NEW BRAUNFELS, Texas -- Officials with a Central Texas wildlife refuge say twin giraffes have been born, marking just the second time such a birth has occurred in the United States.
Female calf Wasswa was born first May 10 followed by brother Nakato. Officials with the Natural Bridge Wildlife Ranch waited until Tuesday to announce the births to ensure the calves were certain to survive. Their African names mean "first born" and "second born."
Wasswa and Nakato are reticulated giraffes, one of the most common species. Nakato is the larger of the two at 125 pounds and more than 5 feet tall.
For now, Nakato is being housed in a separate pen from his sister and mother.
"She showed aggression to him. She kicked at him, and so we separated them," said caretaker Tiffany Soechting. "In her mind she sees the male as kind of a threat to the female that she's nursing right now, that he will take the nutrients that is for her."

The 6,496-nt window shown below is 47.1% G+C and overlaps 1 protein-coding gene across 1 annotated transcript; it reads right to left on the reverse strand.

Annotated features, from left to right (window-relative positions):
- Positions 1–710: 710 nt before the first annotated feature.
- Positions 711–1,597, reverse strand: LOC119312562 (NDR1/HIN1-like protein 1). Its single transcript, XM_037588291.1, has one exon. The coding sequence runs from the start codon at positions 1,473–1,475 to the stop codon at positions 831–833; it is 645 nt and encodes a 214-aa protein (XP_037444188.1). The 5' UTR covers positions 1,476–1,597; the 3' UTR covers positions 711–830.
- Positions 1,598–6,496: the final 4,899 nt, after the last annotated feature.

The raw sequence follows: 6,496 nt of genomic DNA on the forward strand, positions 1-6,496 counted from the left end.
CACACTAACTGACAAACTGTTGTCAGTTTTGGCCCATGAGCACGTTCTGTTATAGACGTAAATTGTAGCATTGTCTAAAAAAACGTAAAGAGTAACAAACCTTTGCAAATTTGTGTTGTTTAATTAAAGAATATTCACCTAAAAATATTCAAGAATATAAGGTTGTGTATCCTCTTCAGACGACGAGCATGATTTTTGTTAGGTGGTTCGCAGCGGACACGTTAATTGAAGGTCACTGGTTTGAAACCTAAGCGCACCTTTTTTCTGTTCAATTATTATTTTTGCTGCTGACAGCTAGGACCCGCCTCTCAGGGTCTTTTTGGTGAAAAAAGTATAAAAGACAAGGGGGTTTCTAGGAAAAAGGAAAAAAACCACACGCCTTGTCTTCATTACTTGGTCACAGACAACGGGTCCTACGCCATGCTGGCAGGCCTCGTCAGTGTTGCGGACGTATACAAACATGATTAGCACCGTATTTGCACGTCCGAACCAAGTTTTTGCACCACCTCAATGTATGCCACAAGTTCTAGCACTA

Caretakers were also worried mother Carole wouldn't produce enough milk for both calves, so Nakato will be hand-fed for the next eight months.
Carole continues to create a bond with her second-born.
"With him being right next to them in the closure next to them, she leans over frequently and licks and tends to him and gives him attention," Soechting said.
Ranch spokeswoman Melissa Welch says the pair are the only set of twins in the U.S. She says about 60 percent of twin giraffes are stillborn while in other cases they must be aborted.
They'll stay at the privately owned ranch outside New Braunfels for public viewing.